c. Botanical Name
Many More Cultivars and sizes available Qty. 1 Gal Qty. 2 Gal Qty. 3 Gal Botanical Name Avail. Price Avail. Price Avail. Price
Forsythia X inter. Northern Gold 1,000 7.00 Forsythia X intermedia Lynwood 650 7.00 Genista tinctoria Royal Gold 191 7.00 Hamamelis virginiana 197 7.00 Hibiscus syriacus Diana 198 5.00 204 Hibiscus syriacus Lavender Chiffon 189 5.60 Hibiscus syriacus White Chiffon 180 5.60 108 Hibiscus syriacus Woodbridge 451 5.00 Hydrangea arborescens Annabelle 1,000 7.00 Hydrangea macr. Bouquet Rose 274 7.00 Hydrangea macr. Penny Mac 245 7.30 Hydrangea paniculata Kyushu 462 7.00 Hydrangea paniculata Little Lamb 222 7.60 Hydrangea paniculata Pinky Winky 303 7.60 Hydrangea paniculata Tardiva 253 7.00 Hydrangea quercifolia PeeWee 158 Hydrangea serrata Bluebird 232 7.00 Ilex verticillata Jim Dandy 169 7.00 Ilex verticillata Afterglow 1,000 7.00 Ilex verticillata Southern Gentleman 329 7.00 Ilex verticillata Winterred 143 7.00 Itea virginica Henrys Garnet 276 7.00 Kerria japonica Pleniflora 118 7.00 Kolkwitzia amabilis Pink Cloud 1,000 7.00 Ligustrum jap. Aureomarginata 193 7.00 Ligustrum ovalufolium 160 7.00 Ligustrum vulgaris 286 7.00 Liriodendron tulipefera 233 8.50 Lonicera tatarica Arnold Red 318 7.00 Lonicera xylosteum Emerald Mound 822 7.00 Lonicera xylosteum Miniglobe 741 7.00 Magnolia stellata Royal Star 142 Magnolia X loebneri Leonard Messel 248 Philadelphus coronarius Aureus 155 7.00 Philadelphus Innocence 670 7.00 Philadelphus Minn.Snowflake Dwarf 129 7.00 Philadelphus Minnesota Snowflake 375 7.00 Philadelphus Natchez 154 7.00 Philadelphus X virginalis 527 7.00 Physocarpus opulifolius 697 7.00 Physocarpus opulifolius Diabolo 1,000 7.60 750 Populus tremuloides 199 7.00 Potentilla fruticosa Coronation Triumph 1,000 7.00 Potentilla fruticosa Dakota Sunrise 1,000 7.00 Potentilla fruticosa Gold Drop 295 7.00 Potentilla fruticosa Goldstar 1,000 7.00 Potentilla fruticosa Mango Tango 273 7.00 Potentilla fruticosa McKays White 261 7.00 Potentilla fruticosa Tangerine 147 7.00 Prunus cistena 970 5.00 1,000 7.00 Prunus virginiana 345 7.00 Quercus bicolor 383 7.00 Quercus macrocarpa 80 7.00 48 Quercus palustris 127 7.00 Quercus robur Fastigiata 1,000 9.00 Rhus typhina 1,000 7.00 Rhus typhina Tiger Eyes 15 10.50 87 Rosa Henry Kelsey 330 7.00 Rosa Bonica 1,000 7.00 Rosa Carolina 1,000 7.00 Rosa J P Connell 385 7.00 Rosa rugosa 1,000 7.00 \Rosa rugosa Morden Blush 179 7.00 Rosa x Champlain 362 7.00 Rosa x George Vancouver 324 7.00 Salix discolor 1,000 7.00 Salix eriocephala 1,000 7.00 Salix exigua 1,000 7.00 Salix gracilis Purpurea Nana 964 7.00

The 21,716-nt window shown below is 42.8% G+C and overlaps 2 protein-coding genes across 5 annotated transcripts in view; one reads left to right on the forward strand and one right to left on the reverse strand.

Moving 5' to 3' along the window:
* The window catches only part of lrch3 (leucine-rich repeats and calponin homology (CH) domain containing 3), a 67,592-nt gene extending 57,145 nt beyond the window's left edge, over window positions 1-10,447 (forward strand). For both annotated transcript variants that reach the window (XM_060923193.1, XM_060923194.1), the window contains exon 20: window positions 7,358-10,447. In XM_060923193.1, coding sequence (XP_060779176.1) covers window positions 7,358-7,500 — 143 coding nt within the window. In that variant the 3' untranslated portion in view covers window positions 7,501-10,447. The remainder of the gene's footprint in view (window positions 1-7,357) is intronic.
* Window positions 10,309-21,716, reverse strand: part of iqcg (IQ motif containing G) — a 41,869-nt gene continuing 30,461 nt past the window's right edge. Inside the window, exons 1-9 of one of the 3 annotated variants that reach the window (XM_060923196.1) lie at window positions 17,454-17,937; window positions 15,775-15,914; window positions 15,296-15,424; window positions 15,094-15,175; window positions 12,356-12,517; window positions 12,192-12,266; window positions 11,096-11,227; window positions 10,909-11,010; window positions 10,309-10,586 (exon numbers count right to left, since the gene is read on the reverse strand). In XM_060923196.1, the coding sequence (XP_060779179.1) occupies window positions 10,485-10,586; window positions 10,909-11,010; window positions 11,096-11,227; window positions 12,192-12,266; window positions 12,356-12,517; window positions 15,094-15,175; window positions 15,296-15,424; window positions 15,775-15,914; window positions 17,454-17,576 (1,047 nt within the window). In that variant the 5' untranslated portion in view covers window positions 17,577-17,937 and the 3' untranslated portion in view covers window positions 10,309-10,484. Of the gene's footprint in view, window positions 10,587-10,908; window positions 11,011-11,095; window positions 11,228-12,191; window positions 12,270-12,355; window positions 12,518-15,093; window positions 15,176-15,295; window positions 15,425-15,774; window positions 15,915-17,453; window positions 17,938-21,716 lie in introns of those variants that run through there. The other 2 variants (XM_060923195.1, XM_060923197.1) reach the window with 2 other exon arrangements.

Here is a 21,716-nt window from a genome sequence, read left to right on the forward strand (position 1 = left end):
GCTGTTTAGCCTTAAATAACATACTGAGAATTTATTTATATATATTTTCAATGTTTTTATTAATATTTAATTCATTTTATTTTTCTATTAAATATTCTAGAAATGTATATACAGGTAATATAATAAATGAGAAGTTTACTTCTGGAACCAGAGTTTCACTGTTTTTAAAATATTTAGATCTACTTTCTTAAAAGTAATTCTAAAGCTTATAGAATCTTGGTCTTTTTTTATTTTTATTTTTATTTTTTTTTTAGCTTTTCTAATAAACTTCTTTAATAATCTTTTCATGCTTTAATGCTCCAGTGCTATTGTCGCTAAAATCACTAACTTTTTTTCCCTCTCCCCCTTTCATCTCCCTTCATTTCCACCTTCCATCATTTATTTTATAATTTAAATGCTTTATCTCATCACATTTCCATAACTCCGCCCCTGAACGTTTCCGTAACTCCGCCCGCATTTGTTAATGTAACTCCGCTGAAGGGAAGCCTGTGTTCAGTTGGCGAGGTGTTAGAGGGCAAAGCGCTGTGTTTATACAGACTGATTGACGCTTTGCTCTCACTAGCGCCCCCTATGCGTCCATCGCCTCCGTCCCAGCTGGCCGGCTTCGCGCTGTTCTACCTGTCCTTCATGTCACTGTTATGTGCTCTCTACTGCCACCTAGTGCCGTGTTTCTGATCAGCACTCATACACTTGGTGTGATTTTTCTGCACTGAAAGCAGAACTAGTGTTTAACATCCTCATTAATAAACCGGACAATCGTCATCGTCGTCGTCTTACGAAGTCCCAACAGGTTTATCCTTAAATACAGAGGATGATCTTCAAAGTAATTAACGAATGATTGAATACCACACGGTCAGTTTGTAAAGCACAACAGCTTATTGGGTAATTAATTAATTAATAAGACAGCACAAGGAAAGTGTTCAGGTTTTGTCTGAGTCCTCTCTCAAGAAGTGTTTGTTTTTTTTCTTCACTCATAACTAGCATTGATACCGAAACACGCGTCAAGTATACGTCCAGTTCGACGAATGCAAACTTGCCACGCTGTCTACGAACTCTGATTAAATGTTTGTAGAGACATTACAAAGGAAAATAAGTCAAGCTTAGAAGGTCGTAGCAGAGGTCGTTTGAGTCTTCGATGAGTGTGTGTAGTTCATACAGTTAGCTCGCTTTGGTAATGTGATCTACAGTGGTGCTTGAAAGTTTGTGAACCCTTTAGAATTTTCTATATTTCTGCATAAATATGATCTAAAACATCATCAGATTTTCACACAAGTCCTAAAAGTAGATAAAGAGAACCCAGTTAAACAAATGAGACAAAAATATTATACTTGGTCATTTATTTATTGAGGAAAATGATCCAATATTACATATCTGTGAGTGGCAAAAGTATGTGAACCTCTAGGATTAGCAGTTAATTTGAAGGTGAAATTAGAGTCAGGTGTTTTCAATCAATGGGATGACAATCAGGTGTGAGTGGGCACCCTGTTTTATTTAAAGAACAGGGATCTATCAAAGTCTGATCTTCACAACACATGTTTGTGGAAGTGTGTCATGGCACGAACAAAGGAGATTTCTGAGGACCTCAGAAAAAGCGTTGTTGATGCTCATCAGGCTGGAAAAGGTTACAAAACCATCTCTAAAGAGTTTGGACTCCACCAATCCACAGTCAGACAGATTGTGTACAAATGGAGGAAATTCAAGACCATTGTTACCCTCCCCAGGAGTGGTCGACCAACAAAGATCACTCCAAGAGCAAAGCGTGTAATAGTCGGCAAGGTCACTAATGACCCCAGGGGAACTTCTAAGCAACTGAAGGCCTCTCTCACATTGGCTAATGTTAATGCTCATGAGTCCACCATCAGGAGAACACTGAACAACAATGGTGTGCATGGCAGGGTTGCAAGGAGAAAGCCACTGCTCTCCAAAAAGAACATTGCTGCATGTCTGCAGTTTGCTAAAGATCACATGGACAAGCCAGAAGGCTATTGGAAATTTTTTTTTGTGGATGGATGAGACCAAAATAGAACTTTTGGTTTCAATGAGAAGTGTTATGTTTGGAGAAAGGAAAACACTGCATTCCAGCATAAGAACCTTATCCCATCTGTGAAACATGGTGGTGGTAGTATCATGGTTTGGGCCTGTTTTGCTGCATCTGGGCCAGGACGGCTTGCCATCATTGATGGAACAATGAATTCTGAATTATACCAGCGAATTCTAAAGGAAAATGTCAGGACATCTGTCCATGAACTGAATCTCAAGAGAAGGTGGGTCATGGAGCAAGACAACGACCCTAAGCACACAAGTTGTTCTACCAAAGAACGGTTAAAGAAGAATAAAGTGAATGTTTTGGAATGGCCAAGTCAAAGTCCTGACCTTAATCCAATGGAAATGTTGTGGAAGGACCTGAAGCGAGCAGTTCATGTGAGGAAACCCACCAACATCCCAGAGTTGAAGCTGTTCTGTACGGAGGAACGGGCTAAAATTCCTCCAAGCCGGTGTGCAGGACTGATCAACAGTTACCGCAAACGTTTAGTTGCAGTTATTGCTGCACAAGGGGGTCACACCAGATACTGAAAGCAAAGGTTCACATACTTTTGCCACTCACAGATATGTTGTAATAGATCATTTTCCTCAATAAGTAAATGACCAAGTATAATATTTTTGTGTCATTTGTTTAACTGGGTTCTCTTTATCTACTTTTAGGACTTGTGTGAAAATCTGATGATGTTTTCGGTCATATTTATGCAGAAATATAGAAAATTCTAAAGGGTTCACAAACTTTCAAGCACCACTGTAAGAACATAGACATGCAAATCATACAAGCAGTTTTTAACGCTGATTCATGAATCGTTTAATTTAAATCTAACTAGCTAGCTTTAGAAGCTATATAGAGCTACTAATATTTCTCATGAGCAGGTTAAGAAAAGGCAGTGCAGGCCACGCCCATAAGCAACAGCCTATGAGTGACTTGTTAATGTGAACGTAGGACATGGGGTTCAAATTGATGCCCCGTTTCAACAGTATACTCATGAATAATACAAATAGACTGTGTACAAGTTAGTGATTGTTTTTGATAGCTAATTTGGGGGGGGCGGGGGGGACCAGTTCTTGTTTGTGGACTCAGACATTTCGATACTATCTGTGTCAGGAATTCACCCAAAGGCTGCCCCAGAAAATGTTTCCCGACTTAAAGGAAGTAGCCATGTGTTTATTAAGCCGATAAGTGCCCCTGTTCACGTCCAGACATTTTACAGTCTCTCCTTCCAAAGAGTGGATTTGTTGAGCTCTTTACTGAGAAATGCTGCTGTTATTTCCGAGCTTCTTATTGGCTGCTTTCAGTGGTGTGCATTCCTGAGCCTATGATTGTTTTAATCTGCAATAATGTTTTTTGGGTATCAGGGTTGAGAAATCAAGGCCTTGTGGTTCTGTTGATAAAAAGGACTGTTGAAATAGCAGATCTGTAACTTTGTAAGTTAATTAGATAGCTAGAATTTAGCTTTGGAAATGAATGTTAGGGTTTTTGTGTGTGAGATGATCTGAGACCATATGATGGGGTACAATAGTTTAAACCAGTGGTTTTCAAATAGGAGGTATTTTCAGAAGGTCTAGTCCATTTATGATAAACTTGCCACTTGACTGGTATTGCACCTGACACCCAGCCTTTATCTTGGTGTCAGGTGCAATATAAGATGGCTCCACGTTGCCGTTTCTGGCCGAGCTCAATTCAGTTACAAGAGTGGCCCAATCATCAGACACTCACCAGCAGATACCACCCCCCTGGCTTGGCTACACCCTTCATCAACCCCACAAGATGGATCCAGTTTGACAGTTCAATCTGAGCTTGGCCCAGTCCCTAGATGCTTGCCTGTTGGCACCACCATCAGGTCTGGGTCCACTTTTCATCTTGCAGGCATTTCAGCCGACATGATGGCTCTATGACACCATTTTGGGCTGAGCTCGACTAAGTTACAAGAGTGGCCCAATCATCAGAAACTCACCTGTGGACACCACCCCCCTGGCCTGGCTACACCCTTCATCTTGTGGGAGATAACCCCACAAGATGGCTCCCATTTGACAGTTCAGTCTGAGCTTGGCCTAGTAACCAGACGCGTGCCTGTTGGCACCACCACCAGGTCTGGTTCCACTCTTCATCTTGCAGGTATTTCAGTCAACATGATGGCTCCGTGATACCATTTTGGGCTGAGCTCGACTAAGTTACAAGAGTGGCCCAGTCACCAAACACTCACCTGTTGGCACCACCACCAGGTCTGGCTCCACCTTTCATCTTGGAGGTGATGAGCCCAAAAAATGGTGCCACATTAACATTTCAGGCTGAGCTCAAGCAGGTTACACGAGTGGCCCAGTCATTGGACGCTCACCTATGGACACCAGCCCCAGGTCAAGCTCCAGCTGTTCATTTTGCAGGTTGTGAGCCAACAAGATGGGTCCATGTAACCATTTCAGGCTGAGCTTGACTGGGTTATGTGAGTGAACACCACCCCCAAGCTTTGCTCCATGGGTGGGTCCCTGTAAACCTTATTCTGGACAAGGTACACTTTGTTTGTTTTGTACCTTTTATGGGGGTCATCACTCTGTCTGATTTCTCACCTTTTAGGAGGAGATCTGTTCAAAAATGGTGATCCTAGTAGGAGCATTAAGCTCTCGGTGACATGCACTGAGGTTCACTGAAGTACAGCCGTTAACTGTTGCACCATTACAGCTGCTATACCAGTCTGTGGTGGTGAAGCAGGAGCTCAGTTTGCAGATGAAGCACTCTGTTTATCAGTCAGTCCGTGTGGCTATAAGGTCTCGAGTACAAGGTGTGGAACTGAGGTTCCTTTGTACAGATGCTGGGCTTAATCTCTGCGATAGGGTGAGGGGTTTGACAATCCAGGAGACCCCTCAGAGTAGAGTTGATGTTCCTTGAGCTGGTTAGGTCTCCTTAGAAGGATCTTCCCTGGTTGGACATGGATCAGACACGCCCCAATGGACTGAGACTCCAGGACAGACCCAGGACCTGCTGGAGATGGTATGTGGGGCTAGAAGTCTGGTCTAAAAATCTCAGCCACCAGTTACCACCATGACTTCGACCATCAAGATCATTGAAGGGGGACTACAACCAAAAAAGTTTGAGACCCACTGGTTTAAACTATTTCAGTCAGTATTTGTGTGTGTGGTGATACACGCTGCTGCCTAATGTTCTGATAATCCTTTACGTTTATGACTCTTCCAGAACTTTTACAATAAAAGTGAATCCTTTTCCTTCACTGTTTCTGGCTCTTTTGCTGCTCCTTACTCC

Qty. 1 Gal Qty. 2 Gal Qty. 3 Gal Avail. Price Avail. Price Avail. Price
Salix nigra 70 7.00 Salix repens 57 7.00 Sambucus canadensis Aurea 1,000 7.00 Sambucus nigra Black Lace 85 9.50 28 Sambucus pubens 251 7.00 Sorbaria aitchisonii 340 7.00 Sorbaria sorbifolia 22 7.00 Sorbaria sorbifolia Sem 238 7.00 22 Spiraea alba 1,000 7.00 Spiraea arguta 281 7.00 Spiraea betulifolia Tor 213 7.00 Spiraea bumalda Gold Mound 1,000 7.00 Spiraea japonica Anthony Waterer 1,000 7.00 Spiraea japonica Crispa 1,000 7.00 Spiraea japonica Dakota Goldcharm 631 7.00 Spiraea japonica Darts Red 106 7.00 Spiraea japonica Flaming Mound 635 7.00 Spiraea japonica Froebelii 1,000 7.00 Spiraea japonica Golden Princess 343 7.00 Spiraea japonica Goldflame 1,000 7.00 Spiraea japonica Little Princess 1,000 7.00 Spiraea japonica Magic Carpet 1,000 7.25 Spiraea japonica Shirobana 325 7.00 Spiraea japonica Shirobana (Genpei) 324 Spiraea japonica White Gold 278 7.00 Spiraea nipponica Snowmound 316 7.00 Spiraea vanhouttei 459 7.00 Spriaea vanhouttei Golden Fountain 5 8.00 90 Stephanandra incisa Crispa 293 7.00 Symphoricarpos albus 1,000 7.00 Symphoricarpos chenaultii Hancock 690 7.00 Syringa meyeri Palibin 50 7.00 Syringa patula Miss Kim 583 7.00 Syringa Tinkerbelle 640 7.50 Syringa vulgaris Beauty of Moscow 97 7.00 Syringa vulgaris Monge 1 7.00 20 Syringa vulgaris Primrose 150 7.00 Syringa vulgaris Sensation 35 7.00 34 Syringa X hyac. Pocahontas 35 7.00 Syringa X prestoniae Minuet 164 7.00 Tamarix pentandra 78 7.00 Tilia cordata 270 7.00 Viburnum carlcephalum 32 10.00 Viburnum dentatum 83 7.00 Viburnum dentatum Chicago Lustre 485 7.00 Viburnum farreri nanum 31 7.00 Viburnum nudum Winterthur 50 7.00 Viburnum opulus Roseum 7 7.00 19 Viburnum plic. Summer Snowflake 96 7.00 Viburnum plicatum Mariesii 252 10.00 Viburnum plicatum Shasta 180 10.00 Viburnum rhytidophyllum Alleghany 51 7.00 Viburnum trilobum Bailey Compact 228 7.00 Weigela florida Alexandra 208 7.60 Weigela florida Bristol Ruby 241 7.00 Weigela florida Bristol Snowflake 83 7.00 Weigela florida French Lace 279 7.60 Weigela florida Java Red 285 7.00 Weigela florida Minor Black 85 7.00 Weigela florida Minuet 202 7.00 Weigela florida Nana Variegata 398 7.00 Weigela florida Polka 615 7.00 Weigela florida Purpurea Nana 1,000 7.00 Weigela florida Red Prince 310 7.00 Weigela florida Rubidor 20 7.00 Weigela florida Rumba 385 7.00 Weigela florida Tango 147 7.00 Weigela florida Variegata 73 7.00 Weigela florida Victoria 170 7.00